Despite how wonderful and powerful the M1-powered Mac is, there is one glaring problem that needs to be solved. macOS may be the end-all-be-all for many, but it’s not the only operating system out there and Windows is still required for some.
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But until now, that wasn’t possible as Apple ditched Boot Camp with the M1 Mac. This has left folks waiting for some type of solution to come through. Well, the wait is finally over, as we now have a few methods for accessing Windows on M1 Mac.
Windows on M1 Mac using Parallels
Just last week, the Parallels team pushed the latest update to its software, up to version 16.5. With this, you’ll finally be able to use Parallels with the M1 chip. Previously, you were limited to only being able to use it with an Intel-powered Mac.
Since ARM is still in development by Microsoft, there are no “official” builds available. Instead, you’ll need to join the Windows Insider Program in order to access the ARM64 build of Windows. Once you’ve joined the program, how you can use Windows on M1 Mac with Parallels.
- Download the latest version of Parallels to your Mac (version 16.5).
- Once downloaded, install it to your Mac, and follow the prompts to allow access.
- Head over to the Windows Insider Preview page.
- Log into your Microsoft account.
- Click the Windows 10 Client ARM64 Insider Preview – Build 21354 button.
- Wait for the Windows 10 ARM build to finish downloading.
- Open Parallels back up, and select Create New.
- Drag and drop the Windows ARM file to the Parallels page.
- Click Continue.
- Choose whether you plan to use this for Productivity or Games Only and click the Continue button.
- Enter a name and location that you wish to have the VM installed and press Continue.
- Go grab a cup of coffee or a quick snack while the Parallels installs Windows.
- Allow access to your Bluetooth devices, microphone, and webcam (if applicable), when prompted.
- After the installation is completed, create or sign into your Parallels account
Since Parallels makes use of the resources on your M1-powered Mac, you may want to adjust some things. Namely, you can adjust the number of cores that are utilized, along with how much RAM the virtual machine can use.
Now, we wouldn’t exactly recommend using anything more than 4 cores, as the M1 is only equipped with eight. However, if you have 16GB of RAM we would recommend using up to 8 or maybe 10GB. But it just depends on what you plan on using the VM for. If it’s for some casual gaming, then you’ll likely be fine with the recommended settings. But if you plan on playing something more intense, then you’re likely going to want to bump things up a notch or two.
Windows on M1 Mac using Jump Desktop
The next method for “running” Windows on your M1 Mac is kind of cheating, as you actually need access to a Windows computer. Instead of running a virtual machine using up much of your precious resources, Jump Desktop is a remote desktop client (RDC). This requires you to download the app to both your Mac and Windows desktop in order to work seamlessly.
However, after you’ve installed Jump on both devices, you can open the app on your Mac to create an account. This ensures that the connection will remain, even if you use Jump on something like an iPad to access your PC.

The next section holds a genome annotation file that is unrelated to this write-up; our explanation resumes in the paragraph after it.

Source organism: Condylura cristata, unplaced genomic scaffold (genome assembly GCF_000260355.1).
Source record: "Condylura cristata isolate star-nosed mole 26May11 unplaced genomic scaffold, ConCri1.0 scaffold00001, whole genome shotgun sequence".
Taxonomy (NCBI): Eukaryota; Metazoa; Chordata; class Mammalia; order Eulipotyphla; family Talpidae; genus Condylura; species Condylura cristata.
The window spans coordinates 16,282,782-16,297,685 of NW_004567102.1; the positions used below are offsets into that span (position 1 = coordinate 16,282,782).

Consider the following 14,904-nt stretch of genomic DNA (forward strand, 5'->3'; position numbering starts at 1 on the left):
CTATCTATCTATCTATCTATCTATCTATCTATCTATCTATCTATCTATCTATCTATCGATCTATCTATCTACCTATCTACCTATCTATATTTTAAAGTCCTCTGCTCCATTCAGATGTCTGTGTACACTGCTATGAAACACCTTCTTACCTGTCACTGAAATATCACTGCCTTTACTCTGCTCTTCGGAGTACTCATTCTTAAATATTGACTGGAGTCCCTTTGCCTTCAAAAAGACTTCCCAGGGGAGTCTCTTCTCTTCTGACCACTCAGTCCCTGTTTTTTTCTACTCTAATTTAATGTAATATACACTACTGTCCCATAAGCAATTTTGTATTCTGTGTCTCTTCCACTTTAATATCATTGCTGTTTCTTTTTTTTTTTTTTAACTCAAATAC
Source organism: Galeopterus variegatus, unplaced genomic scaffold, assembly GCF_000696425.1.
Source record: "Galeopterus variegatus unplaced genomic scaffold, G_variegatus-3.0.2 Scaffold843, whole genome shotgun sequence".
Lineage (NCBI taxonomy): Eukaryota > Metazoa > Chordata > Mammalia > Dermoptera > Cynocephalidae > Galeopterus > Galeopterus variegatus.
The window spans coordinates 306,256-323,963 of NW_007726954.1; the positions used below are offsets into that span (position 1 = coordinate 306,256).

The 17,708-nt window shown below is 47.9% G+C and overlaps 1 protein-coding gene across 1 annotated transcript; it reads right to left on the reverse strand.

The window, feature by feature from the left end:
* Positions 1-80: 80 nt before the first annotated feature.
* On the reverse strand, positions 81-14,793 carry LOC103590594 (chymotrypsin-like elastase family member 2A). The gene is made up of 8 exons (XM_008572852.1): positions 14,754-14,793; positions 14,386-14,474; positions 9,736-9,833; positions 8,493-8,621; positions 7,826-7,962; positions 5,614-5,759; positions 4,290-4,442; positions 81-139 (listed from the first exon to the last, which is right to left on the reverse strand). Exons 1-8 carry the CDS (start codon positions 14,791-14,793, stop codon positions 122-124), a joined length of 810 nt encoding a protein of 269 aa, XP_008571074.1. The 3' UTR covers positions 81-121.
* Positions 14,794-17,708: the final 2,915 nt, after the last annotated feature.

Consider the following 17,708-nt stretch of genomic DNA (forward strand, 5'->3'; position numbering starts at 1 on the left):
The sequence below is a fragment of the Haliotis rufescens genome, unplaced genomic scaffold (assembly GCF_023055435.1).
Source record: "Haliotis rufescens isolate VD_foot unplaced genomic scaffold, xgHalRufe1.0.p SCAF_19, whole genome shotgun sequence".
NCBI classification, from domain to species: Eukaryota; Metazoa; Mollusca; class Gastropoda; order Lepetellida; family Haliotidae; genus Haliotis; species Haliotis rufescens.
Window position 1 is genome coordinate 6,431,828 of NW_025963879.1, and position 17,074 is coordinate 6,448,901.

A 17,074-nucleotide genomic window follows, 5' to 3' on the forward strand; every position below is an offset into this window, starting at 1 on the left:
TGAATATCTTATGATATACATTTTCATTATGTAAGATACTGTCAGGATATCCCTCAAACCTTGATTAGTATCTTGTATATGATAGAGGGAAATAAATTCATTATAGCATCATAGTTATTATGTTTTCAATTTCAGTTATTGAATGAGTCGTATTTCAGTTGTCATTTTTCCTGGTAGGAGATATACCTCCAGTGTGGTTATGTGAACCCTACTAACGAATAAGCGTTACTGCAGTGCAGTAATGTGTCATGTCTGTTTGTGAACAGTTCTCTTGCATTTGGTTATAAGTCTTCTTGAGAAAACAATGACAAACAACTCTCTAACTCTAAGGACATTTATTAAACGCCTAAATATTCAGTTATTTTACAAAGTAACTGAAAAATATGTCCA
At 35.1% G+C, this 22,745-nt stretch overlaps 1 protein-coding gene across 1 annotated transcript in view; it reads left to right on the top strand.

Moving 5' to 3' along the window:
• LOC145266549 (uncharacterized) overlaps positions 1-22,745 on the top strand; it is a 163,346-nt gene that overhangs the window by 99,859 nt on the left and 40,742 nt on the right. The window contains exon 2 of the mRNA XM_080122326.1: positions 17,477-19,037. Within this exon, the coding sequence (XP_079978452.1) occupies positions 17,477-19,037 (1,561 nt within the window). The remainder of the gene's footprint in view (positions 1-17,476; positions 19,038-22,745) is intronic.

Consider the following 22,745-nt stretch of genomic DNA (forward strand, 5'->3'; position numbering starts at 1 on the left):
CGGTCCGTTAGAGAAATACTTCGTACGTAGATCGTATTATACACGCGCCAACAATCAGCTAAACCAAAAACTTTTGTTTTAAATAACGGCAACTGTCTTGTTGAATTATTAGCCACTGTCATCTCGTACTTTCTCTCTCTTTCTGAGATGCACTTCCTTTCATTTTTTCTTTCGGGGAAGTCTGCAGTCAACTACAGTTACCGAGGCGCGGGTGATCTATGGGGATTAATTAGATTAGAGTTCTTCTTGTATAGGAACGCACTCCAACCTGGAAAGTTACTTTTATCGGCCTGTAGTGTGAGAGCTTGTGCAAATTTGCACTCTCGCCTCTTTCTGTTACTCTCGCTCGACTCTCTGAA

After Jump Desktop has been set up on both your Mac and Windows computer, you’ll see your computer listed in the main view. A simple double-click will open the PC in a new window on your Mac. From there you can use the PC just as you would under normal conditions.
In our experience, this has been the best way to easily access or download files on the PC, instead of using the Mac. It also works quite well for many tasks, although you might not want to use it for gaming. Latency issues can come and go, depending on the internet speeds in your home and how many devices are connected.
Jump Desktop is $29.99 in the Mac App Store, $14.99 on iOS, and $4.99 on Android. The Windows client is completely free, but make sure you create an account using your Mac before finishing the setup. Oh, and if you are already subscribed to Setapp on your Mac, then you’ll get Jump for free on the Mac.
Windows on M1 Mac using VMWare
The final option is not yet available, but it is slated to be coming soon. VMWare is an alternative to Parallels, and has been around for quite some time. However, the developers have remained pretty quiet on providing the ability to use its application on an M1-powered Mac.
That all changed recently though, as one developer revealed that a progress update is “coming soon”. The company has been hard at work ensuring that VMWare will work as seamless as you would expect. However, the primary Twitter account has only stated that there is not a timeline, “but it’s something we’re working on diligently”. So it’s only a waiting game at this point.
Using Windows on M1 Mac
The M1 Mac is absolutely incredible as is, and with the ability to run Windows, you can leave that old Windows PC behind. Unless, of course, you use it for playing those more graphics-intensive games. But even then you could try using something like NVIDIA GeForce Now or Google Stadia and take advantage of cloud gaming.
Regardless, we knew that it would be a matter of time before Windows support came to the M1 Mac. The only real question remaining is whether Apple will re-introduce Boot Camp at some point.
Andrew is a freelance writer based on the East Coast of the US.
He has written for a variety of sites over the years, including iMore, Android Central, Phandroid, and a few others. Now, he spends his days working for an HVAC company, while moonlighting as a freelance writer at night.